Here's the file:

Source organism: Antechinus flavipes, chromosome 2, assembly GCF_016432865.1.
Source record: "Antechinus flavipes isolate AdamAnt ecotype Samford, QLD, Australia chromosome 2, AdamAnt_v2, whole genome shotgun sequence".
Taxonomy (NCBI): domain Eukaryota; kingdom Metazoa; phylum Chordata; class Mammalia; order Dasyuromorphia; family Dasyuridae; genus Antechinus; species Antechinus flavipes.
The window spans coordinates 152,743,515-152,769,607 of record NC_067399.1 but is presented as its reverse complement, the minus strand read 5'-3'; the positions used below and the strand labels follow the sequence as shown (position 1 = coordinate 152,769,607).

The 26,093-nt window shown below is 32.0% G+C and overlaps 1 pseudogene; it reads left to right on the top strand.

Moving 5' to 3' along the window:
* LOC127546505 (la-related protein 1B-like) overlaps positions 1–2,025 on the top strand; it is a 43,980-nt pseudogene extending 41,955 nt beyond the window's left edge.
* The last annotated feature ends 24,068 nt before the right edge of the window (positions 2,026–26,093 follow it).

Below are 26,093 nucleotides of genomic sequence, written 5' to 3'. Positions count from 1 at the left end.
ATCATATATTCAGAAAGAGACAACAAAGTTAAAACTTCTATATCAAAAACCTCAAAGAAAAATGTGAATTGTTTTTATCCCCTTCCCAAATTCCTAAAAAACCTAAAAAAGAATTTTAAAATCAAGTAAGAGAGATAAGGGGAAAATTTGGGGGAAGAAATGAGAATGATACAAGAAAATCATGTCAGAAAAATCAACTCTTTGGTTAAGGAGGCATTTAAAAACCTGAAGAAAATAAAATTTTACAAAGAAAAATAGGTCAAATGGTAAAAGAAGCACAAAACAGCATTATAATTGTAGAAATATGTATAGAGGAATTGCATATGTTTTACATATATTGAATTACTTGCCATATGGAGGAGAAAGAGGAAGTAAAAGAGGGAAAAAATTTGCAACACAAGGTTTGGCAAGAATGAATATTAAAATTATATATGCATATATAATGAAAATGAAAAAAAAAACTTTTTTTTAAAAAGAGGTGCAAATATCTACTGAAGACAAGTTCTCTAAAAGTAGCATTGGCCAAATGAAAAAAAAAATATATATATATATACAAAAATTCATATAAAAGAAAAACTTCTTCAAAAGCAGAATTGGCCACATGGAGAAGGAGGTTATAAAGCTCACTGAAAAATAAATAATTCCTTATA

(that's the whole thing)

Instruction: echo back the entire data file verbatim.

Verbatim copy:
Source organism: Antechinus flavipes, chromosome 2, assembly GCF_016432865.1.
Source record: "Antechinus flavipes isolate AdamAnt ecotype Samford, QLD, Australia chromosome 2, AdamAnt_v2, whole genome shotgun sequence".
Taxonomy (NCBI): domain Eukaryota; kingdom Metazoa; phylum Chordata; class Mammalia; order Dasyuromorphia; family Dasyuridae; genus Antechinus; species Antechinus flavipes.
The window spans coordinates 152,743,515-152,769,607 of record NC_067399.1 but is presented as its reverse complement, the minus strand read 5'-3'; the positions used below and the strand labels follow the sequence as shown (position 1 = coordinate 152,769,607).

The 26,093-nt window shown below is 32.0% G+C and overlaps 1 pseudogene; it reads left to right on the top strand.

Moving 5' to 3' along the window:
* LOC127546505 (la-related protein 1B-like) overlaps positions 1–2,025 on the top strand; it is a 43,980-nt pseudogene extending 41,955 nt beyond the window's left edge.
* The last annotated feature ends 24,068 nt before the right edge of the window (positions 2,026–26,093 follow it).

Below are 26,093 nucleotides of genomic sequence, written 5' to 3'. Positions count from 1 at the left end.
ATCATATATTCAGAAAGAGACAACAAAGTTAAAACTTCTATATCAAAAACCTCAAAGAAAAATGTGAATTGTTTTTATCCCCTTCCCAAATTCCTAAAAAACCTAAAAAAGAATTTTAAAATCAAGTAAGAGAGATAAGGGGAAAATTTGGGGGAAGAAATGAGAATGATACAAGAAAATCATGTCAGAAAAATCAACTCTTTGGTTAAGGAGGCATTTAAAAACCTGAAGAAAATAAAATTTTACAAAGAAAAATAGGTCAAATGGTAAAAGAAGCACAAAACAGCATTATAATTGTAGAAATATGTATAGAGGAATTGCATATGTTTTACATATATTGAATTACTTGCCATATGGAGGAGAAAGAGGAAGTAAAAGAGGGAAAAAATTTGCAACACAAGGTTTGGCAAGAATGAATATTAAAATTATATATGCATATATAATGAAAATGAAAAAAAAAACTTTTTTTTAAAAAGAGGTGCAAATATCTACTGAAGACAAGTTCTCTAAAAGTAGCATTGGCCAAATGAAAAAAAAAATATATATATATATACAAAAATTCATATAAAAGAAAAACTTCTTCAAAAGCAGAATTGGCCACATGGAGAAGGAGGTTATAAAGCTCACTGAAAAATAAATAATTCCTTATA